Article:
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Synopsis

Starting from the premise that complementary and alternative medicine (CAM) is a fascinating and fast-changing area of social life, this book explores the challenging issues associated with CAM in the context of the social, political and cultural influences that shape people's health.
Divided into three parts, the introductory chapter sets out the general context of social change, consumption and debate around the rise of public interest in CAM. The first part goes on to argue for and against different classifications of CAM, leading into a discussion of how CAM developed in a political and historical context. The Reader is invited to critically assess the importance of ethics and values to CAM practice and how these inform what practitioners do. The second part focuses on the question of what people want, the changing and contested nature of health, and the nature of personal and social factors associated with the use of CAM. This leads to a focus on 'therapeutic relationships'. The final part of the book examines the diversity of settings in which CAM takes place and the social, political and economic milieu in which CAM is provided and used.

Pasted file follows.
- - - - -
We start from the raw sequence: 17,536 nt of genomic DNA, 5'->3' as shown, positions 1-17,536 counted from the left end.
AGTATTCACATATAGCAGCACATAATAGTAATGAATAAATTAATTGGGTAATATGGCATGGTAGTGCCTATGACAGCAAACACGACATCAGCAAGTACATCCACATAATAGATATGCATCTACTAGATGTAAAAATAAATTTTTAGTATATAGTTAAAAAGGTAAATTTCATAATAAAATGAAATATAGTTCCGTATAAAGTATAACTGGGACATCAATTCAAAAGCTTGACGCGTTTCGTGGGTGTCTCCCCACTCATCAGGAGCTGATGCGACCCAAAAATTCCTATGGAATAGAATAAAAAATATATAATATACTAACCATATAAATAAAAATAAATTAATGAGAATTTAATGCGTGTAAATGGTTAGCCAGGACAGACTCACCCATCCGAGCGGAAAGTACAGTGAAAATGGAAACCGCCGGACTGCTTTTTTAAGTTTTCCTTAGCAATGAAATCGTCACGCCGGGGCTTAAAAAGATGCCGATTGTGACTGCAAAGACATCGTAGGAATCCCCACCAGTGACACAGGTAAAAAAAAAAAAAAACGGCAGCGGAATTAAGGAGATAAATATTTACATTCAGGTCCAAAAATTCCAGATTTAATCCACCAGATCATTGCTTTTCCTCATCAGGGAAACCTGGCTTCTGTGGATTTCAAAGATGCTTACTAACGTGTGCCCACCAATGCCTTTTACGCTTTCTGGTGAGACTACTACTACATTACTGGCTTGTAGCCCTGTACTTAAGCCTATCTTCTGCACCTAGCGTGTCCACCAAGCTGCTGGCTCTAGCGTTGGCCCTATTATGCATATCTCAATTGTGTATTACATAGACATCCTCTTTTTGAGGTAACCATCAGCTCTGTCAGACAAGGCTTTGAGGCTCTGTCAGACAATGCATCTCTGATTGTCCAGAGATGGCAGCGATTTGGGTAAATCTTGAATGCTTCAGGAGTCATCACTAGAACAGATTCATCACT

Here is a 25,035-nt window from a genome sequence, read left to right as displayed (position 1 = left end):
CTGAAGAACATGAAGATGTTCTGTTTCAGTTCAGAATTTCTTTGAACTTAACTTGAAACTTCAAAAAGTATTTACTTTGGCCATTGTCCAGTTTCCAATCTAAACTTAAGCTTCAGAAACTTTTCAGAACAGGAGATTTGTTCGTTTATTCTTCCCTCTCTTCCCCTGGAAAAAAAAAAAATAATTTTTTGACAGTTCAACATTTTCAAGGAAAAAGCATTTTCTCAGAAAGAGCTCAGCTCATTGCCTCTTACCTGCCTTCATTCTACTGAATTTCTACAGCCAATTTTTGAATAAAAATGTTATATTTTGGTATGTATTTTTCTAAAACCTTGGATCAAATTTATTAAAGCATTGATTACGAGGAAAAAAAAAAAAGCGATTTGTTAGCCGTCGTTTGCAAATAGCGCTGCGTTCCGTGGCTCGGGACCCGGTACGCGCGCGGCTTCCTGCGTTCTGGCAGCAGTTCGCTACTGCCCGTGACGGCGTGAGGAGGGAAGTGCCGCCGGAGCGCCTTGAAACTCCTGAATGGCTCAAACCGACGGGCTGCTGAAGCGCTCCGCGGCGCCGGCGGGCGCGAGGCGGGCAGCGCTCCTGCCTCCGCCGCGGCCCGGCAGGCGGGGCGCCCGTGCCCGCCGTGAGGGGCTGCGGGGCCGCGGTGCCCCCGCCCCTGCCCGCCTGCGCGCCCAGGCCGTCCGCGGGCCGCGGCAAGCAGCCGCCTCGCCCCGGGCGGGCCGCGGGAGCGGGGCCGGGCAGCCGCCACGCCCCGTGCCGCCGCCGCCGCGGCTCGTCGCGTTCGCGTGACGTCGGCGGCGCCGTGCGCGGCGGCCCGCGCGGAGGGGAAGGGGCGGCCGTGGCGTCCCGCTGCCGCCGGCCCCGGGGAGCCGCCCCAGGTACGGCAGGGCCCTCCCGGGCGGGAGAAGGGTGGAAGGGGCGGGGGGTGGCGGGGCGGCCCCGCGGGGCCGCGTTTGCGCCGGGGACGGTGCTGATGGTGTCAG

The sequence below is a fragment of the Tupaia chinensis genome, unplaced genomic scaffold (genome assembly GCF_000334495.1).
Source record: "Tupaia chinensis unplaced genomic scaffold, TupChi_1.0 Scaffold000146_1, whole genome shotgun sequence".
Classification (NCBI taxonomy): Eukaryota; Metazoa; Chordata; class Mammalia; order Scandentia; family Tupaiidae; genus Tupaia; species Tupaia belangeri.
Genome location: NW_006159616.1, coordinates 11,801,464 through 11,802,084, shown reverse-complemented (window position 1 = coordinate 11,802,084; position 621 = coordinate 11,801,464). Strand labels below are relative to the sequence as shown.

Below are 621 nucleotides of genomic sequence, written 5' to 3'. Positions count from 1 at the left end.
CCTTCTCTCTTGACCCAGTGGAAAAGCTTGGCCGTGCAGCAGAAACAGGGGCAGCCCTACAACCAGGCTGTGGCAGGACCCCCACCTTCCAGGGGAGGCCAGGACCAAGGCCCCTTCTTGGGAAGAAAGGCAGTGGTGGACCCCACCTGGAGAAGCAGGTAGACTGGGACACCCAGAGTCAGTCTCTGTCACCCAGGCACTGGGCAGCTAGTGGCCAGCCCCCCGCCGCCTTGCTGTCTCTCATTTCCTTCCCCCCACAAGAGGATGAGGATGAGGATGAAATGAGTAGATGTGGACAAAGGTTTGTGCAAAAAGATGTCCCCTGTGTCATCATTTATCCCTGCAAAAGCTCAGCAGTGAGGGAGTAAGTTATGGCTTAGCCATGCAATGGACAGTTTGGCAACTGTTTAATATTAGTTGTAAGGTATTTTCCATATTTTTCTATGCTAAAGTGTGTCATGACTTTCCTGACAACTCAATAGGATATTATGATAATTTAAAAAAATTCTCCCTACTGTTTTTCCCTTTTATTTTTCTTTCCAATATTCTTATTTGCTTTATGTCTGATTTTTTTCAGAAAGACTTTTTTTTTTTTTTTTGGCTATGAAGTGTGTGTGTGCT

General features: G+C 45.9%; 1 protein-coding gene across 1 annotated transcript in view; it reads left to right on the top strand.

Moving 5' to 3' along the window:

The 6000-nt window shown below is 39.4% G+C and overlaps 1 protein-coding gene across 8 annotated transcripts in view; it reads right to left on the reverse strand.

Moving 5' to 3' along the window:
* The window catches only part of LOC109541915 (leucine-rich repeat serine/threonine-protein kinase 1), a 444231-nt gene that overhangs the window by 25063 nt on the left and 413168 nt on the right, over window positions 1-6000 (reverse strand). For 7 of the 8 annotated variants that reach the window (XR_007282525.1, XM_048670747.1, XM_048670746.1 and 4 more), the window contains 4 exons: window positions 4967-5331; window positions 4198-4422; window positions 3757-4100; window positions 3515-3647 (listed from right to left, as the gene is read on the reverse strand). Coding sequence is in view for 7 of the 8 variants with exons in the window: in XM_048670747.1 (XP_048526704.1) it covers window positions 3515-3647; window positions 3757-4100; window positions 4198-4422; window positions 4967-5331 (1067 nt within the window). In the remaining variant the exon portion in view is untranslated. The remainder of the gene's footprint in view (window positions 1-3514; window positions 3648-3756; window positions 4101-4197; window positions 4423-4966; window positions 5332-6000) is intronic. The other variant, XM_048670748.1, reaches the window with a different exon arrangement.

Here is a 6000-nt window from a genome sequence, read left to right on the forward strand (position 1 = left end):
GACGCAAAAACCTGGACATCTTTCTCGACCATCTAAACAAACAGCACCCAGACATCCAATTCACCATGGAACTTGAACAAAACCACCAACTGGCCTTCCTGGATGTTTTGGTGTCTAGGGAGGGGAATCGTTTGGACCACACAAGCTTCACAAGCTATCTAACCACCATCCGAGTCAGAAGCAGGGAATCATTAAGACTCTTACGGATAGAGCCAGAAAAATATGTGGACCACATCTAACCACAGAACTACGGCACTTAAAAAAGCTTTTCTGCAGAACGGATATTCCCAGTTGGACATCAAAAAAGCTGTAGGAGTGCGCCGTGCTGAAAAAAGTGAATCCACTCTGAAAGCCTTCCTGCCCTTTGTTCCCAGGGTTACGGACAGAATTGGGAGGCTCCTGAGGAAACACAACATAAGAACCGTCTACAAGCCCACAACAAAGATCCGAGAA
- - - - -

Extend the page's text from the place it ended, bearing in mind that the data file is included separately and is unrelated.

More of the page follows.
This book will appeal to everyone who is concerned with or has an interest in CAM. It will be of particular interest to people working in the areas of CAM, health and social care and the voluntary sector. Together with its accompanying text, Complementary and Alternative Medicine: Structures and Safeguards, it forms the core text for the Open University course K221 Perspectives on Complementary and Alternative Medicine.

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